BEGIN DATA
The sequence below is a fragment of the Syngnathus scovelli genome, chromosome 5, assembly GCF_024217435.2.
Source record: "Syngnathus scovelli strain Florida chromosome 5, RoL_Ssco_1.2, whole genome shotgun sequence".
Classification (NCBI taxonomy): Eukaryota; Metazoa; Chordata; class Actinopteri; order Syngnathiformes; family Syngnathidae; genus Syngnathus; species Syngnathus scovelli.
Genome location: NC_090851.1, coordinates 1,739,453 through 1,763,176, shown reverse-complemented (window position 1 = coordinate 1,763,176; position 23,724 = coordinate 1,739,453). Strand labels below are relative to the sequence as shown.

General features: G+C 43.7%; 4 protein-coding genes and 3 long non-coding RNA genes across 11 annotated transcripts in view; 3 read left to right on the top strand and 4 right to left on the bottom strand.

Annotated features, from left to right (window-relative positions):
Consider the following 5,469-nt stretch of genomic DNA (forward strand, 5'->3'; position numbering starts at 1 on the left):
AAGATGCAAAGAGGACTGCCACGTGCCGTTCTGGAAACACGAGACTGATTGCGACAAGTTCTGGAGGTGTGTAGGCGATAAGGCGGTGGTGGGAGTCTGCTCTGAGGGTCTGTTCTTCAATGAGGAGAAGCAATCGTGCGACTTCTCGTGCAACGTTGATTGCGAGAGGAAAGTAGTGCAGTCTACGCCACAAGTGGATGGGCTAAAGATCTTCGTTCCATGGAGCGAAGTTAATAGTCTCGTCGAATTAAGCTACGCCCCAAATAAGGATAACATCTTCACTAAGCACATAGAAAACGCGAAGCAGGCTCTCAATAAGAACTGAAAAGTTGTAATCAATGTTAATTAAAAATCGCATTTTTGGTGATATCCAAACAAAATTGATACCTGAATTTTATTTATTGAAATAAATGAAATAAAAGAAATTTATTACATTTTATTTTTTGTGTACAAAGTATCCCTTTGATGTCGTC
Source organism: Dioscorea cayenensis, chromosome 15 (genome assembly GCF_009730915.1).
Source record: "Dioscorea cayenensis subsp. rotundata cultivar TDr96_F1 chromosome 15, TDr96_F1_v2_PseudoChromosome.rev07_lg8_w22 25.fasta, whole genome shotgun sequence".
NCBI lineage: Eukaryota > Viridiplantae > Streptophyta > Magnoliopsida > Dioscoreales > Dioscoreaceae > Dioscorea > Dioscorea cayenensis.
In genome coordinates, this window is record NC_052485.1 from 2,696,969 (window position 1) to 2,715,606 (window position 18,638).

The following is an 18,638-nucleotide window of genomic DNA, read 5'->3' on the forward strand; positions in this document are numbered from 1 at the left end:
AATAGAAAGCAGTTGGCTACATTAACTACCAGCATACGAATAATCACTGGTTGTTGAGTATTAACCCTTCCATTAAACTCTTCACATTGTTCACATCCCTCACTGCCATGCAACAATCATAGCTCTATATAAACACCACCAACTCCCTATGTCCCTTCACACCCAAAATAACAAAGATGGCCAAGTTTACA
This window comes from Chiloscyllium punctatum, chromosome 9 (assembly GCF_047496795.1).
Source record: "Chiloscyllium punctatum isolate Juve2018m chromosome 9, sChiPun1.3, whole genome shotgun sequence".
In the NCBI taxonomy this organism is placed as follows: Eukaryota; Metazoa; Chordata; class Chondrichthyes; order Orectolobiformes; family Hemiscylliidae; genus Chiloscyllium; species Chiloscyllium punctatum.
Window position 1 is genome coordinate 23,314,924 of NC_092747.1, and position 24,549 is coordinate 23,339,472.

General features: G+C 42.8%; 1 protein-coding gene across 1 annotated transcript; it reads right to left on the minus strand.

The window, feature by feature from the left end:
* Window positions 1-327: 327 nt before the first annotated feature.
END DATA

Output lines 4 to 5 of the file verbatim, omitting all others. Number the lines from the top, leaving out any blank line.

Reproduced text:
Genome location: NC_090851.1, coordinates 1,739,453 through 1,763,176, shown reverse-complemented (window position 1 = coordinate 1,763,176; position 23,724 = coordinate 1,739,453). Strand labels below are relative to the sequence as shown.

General features: G+C 43.7%; 4 protein-coding genes and 3 long non-coding RNA genes across 11 annotated transcripts in view; 3 read left to right on the top strand and 4 right to left on the bottom strand.